As always, it is a pleasure to serve under your chairmanship, Mrs Main.
The reason why I asked for this debate is the closure of the main rail line out of my constituency—the line from Cleethorpes to Doncaster, Sheffield and on to Manchester—as the result of a landslip at Hatfield, between Scunthorpe and Doncaster, early last month. I welcome the Minister to his place and thank him for the help that he and his colleagues in the Department have given to date, through the influence that they have brought to bear.
I should set the scene by pointing out that the main Cleethorpes to Manchester line is the main route out of Cleethorpes and, importantly for the tourist trade, it is the main route into Cleethorpes—[Interruption.] It is the premier resort of the east coast, as my hon. Friend Andrew Percy reminds me. The alternatives are less than adequate, it has to be said. There are three lines out of Barnetby, the junction about 15 miles west of Cleethorpes, all of which go to Doncaster, Sheffield and Manchester, but the line through my hon. Friend’s constituency—through Brigg, Kirton Lindsey and Gainsborough to Sheffield—is, in part, a single track and passenger services are provided only on Saturdays. There is an alternative route to the east coast main line, with a connection at Newark, via Lincoln, but the service on that route is intermittent to say the least, and it is not a reasonable alternative.
The main operator on the Cleethorpes to Manchester line is First TransPennine. I have to say that it provides an excellent service and has done an excellent job in recent years to build up the patronage on that service. Of course, First TransPennine is also suffering, although there are compensation arrangements such as from Network Rail. As it pointed out in an e-mail to me, it is losing 25% to 30% of its customers from Grimsby and Cleethorpes, which equates to 2,500 a week. Clearly, many of those people might be permanently lost to First TransPennine.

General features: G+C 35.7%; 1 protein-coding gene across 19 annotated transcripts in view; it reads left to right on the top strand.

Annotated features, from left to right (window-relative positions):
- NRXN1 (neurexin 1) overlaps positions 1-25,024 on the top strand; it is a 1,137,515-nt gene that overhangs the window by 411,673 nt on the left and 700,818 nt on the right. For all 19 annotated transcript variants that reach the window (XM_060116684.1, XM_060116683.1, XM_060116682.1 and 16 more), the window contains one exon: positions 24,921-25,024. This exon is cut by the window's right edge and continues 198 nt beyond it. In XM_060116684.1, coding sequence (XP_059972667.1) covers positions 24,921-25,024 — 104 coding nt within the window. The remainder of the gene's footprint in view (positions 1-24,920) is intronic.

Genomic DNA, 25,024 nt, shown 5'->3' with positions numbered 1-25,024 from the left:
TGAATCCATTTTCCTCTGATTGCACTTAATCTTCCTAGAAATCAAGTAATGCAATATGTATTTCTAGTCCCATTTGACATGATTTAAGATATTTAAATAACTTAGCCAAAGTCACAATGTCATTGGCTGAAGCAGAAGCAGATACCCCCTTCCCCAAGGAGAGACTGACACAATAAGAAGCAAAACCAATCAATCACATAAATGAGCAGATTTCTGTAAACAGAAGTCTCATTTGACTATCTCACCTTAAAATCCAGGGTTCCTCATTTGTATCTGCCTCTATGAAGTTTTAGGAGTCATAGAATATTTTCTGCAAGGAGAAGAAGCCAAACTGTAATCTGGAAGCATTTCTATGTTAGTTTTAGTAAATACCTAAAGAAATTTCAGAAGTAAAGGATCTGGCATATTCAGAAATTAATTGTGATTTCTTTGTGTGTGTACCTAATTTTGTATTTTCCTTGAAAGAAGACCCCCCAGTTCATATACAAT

Those people who wanted to come to Cleethorpes at Easter and into the summer season, for a day or a few days in the resort, will be completely lost to the tourist trade. The inconvenience is not only to individual travellers, including Members of Parliament I have to say, but more importantly to people accessing leisure services. It has a real impact on the local economy, and that is particularly relevant with the approach of the Easter weekend, which is the traditional start of the tourist season.
I met Network Rail and First TransPennine on Friday, and I acknowledge the difficulties that they face. The first priority is to get the line clear and to get at least a limited service up and running. At a conservative estimate, that will take another 12 to 16 weeks. As Network Rail pointed out to me, there are still considerable unknowns. I understand that Network Rail needs only three to four weeks to replace the track, but it does not yet have access to the track, because it has to move the slag heap that caused the slip and ensure that it is safe for the workmen.
I have already mentioned alternative routes. I accept that one priority must be getting freight from Immingham docks to the power stations. In the main, that uses the alternative Brigg and Gainsborough line, but there is some limited access and First TransPennine is training its drivers with the necessary route knowledge to run on that line. That is proving difficult, but I understand that it is ongoing, although it will take six weeks. First TransPennine is halfway through that process, so there is hope that a skeleton service might be provided on that line by mid to late April. As I have mentioned, Northern Rail operates a Saturday-only service. It would surely not be beyond the wit of man to use those particular slots, at least on Saturdays, and those available on Sundays, when there is less freight traffic, to provide direct services. At least getting people there for the weekend would be a boost to the tourist trade.
It is worth pointing out that one of the alternatives is the East Midlands route via Newark, which, as I have said, is an intermittent service. It is one of the faults of the present franchising system that there does not seem to be an incentive for East Midlands to take advantage of the lack of trains on the other route by providing additional trains. I recognise that, as I know from correspondence about its normal daily services, there are problems. Anyone who has travelled on peak-hour services—most noticeably, for example, the 17.23 from Lincoln, via Market Rasen, through to Grimsby—will know that the rolling stock is totally inadequate, being provided by a single unit. East Midlands readily says—I have quite a bit of correspondence about this—that the rolling stock is simply not available. Clearly, if rolling stock is not available to provide existing services, there is very little scope for it to provide additional services.